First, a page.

He played "This Year", famous for the brutal chorus "I am going to make it through this year if it kills me." He played murder ballads and broken love songs and songs about the brutality of professional wrestling and a song about endangered species. He didn't sing "No Children" because he didn't have to. The band just played it and the entire crowd sang the song while Darnielle walked around the room, high fiving people and gesticulating wildly. It was just a lot of fun.

I know I promised a baseball playlist for opening day, but I'm sorry, Pesach was distracting. Here it is now.

1. Joltin Joe DiMaggio by Les Brown and his Band of Renown

Everything about this song is perfect, from the sound effects to the name "Band of Renown" to the fact that it's a song about how awesome Joe DiMaggio is at hitting the ball.

2. Van Lingle Mungo by Dave Frishberg

This song is just a catalog of old timey baseball names. Van Lingle Mungo actually was a pitcher. And I actually knew that before I knew this song existed, because I'm a baseball nerd. But this song is awesome because of how these almost nonsense sounds are invested with meaning by our shared baseball fandom.

3. Pastime by The Baseball Project

The non-famous guys from REM singing a song about the history and legacy of baseball. I think I particularly like it because its random sweep of baseball history means I don't need to include Terry Cashman's "Talkin' Baseball" on this playlist.

4. Tessie by the Dropkick Murphy's

Yes, yes, I know, I'm a Yankee fan. But look this song is catchy and fun, and then you add in the backstory and it's perfect: "Tessie" was a vaudeville hit adopted by Red Sox fans in the early 20th century as a theme song of a fan club called the Royal Rooters. After nearly a century without a championship, the so-called Curse of the Bambino was broken the very year that the Dropkick Murphy's did a punk cover of "Tessie" that featured several Red Sox players on the chorus. This song is literally magic.

5. Take Me Out to the Ballgame by St. Paul School

Because this version is adorable.

6. Rincon by Dan Bern

Entering the extended Dan Bern part of this playlist. This is my new favorite song about baseball, though I'm not sure I can explicate why. It's a narrative about stalking a past-his-prime, cheating Barry Bonds to a medical clinic where he may have gone to seek a 'magic cure' to the old age that is finally dragging his skills down to Earth. It's a song about the lies we tell ourselves about baseball and life, it's a song about compulsions and desires and our failure to live moral and rational lives. It is a bleak, terrible song, and yet I don't read it bleakly. The magic cure doesn't exist, and Montezuma won't find his gold, and Columbus won't find the new world, and in seeking desire without any limits, we only leave destruction in our wakes. But that's life, and the rain will wash it away to give us another chance tomorrow.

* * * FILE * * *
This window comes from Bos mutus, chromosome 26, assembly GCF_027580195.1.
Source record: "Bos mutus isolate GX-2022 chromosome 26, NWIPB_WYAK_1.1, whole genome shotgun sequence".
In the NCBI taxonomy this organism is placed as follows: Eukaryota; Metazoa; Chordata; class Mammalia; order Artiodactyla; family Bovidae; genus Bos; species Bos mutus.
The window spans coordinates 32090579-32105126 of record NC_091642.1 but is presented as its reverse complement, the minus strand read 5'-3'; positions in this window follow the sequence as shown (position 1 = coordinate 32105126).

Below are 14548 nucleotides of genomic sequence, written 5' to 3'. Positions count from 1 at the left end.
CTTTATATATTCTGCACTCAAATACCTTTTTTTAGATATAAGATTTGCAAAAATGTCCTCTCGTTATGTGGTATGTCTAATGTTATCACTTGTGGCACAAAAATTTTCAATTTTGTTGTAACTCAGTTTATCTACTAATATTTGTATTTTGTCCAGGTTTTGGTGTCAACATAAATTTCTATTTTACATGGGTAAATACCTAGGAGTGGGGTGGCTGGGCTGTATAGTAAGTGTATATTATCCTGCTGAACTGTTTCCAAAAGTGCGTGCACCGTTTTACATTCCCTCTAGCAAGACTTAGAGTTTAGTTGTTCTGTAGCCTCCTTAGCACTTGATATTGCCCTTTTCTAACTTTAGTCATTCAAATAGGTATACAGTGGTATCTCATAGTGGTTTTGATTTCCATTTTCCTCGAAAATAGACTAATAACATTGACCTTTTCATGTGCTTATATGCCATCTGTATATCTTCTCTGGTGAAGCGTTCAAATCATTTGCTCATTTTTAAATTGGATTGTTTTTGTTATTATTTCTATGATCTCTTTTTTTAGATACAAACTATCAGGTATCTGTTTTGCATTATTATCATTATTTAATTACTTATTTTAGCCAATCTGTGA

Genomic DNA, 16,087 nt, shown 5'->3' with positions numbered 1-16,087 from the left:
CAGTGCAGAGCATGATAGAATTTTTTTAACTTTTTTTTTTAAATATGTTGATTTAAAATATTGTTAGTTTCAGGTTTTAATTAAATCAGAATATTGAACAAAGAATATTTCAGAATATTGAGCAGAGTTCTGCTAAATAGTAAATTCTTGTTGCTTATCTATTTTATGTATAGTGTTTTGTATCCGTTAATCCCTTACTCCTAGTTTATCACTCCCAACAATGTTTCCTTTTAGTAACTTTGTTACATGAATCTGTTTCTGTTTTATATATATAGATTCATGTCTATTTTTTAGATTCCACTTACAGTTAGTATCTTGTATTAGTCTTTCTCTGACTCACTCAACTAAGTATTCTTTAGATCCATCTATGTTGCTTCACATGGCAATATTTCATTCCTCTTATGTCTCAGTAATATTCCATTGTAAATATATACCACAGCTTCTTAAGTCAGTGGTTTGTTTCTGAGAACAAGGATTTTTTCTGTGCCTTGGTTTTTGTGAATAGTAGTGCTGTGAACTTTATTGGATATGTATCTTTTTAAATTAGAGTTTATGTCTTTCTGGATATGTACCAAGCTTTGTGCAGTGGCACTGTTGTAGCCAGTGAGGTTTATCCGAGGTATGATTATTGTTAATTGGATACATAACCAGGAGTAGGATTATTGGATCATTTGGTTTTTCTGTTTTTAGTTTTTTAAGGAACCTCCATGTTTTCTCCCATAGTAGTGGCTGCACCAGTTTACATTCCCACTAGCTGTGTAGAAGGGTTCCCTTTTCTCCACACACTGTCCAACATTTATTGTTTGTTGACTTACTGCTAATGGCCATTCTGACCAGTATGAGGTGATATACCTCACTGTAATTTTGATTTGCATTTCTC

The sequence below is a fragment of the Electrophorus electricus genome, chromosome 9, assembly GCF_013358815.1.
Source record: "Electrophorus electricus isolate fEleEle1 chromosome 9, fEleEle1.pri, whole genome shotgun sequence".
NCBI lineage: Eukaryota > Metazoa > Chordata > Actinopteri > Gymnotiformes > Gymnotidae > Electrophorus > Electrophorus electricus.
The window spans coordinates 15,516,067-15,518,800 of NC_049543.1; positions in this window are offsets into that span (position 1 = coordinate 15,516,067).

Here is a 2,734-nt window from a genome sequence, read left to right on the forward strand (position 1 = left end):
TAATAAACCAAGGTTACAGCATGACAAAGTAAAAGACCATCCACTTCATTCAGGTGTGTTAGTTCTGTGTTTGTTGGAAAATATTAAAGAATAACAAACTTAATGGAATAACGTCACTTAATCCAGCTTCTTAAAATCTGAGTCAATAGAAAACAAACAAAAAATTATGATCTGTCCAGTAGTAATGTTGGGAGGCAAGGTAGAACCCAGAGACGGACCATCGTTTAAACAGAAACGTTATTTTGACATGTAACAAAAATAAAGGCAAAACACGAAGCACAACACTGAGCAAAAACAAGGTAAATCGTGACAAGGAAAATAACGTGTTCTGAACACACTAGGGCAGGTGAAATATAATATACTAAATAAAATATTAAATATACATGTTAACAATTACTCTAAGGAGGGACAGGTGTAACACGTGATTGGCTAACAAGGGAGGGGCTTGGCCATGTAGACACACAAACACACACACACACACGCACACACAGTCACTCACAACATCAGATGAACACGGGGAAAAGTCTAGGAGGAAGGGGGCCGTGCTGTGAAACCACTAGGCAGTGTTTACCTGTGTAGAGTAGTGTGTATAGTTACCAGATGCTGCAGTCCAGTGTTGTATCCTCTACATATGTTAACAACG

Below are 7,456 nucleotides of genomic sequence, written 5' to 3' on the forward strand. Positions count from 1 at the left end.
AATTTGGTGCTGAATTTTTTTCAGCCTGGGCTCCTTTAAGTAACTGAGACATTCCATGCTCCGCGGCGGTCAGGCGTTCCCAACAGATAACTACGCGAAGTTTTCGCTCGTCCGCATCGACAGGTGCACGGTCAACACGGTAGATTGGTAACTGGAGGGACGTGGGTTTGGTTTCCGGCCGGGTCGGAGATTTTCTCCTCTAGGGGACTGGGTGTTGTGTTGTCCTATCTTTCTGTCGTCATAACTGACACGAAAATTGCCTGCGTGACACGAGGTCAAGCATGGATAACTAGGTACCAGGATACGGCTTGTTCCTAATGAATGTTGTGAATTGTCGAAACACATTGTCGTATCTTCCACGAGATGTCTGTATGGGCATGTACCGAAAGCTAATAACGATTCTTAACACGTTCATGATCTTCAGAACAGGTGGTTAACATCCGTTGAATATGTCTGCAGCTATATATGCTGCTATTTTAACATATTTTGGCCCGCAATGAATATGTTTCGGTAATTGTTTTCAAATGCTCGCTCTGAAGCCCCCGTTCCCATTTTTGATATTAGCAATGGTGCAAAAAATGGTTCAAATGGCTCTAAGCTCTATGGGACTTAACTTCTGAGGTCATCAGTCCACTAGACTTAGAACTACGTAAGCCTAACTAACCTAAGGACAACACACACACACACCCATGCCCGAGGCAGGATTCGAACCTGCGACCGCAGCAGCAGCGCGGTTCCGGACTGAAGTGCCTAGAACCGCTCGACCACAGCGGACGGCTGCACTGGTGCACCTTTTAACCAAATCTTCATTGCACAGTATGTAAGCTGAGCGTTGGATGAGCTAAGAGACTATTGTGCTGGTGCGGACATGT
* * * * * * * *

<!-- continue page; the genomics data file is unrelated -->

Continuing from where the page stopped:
7. The Year By Year Home Run Totals of Barry Bonds

Precisely what it says on the tin. The numbers themselves are marvelous, without any adornment. One suspects that Bern's "Doubleheader" was supposed to be a Barry Bonds concept album that he couldn't quite flesh out, but the Bonds songs that Bern has are uniformly magnificent. The other song, the one I'm not including, is a dirge about Bonds's World Series appearance, in 2002.

8. Merkle by Dan Bern

Fred Merkle was a New York Giant who famously made a baserunning error that cost the Giants the pennant. This is a song about dwelling on failure to an almost obsessive extent, that marvelously droning chorus "Merkel shoulda touched second base." repeating and repeating until it has no meaning left.

9. The Game by the Damn Yankees cast

Because baseball is a game that worms its way deep inside you until you have feelings that you can't control.

Download baseball songs

And on another line, I want to recommend Courtney Barnett's new album "Sometimes I Sit and Think, and Sometimes I Just Sit". On "Pedestrian at Best", the album's best song, she sounds like a really, really good Nirvana rip off. At other places, her discursive storytelling, precise phrasing, and wicked vocabulary remind me of Dan Bern, Craig Finn, Joanna Newsom, and other favorite musicians. It's a really awesome set of songs.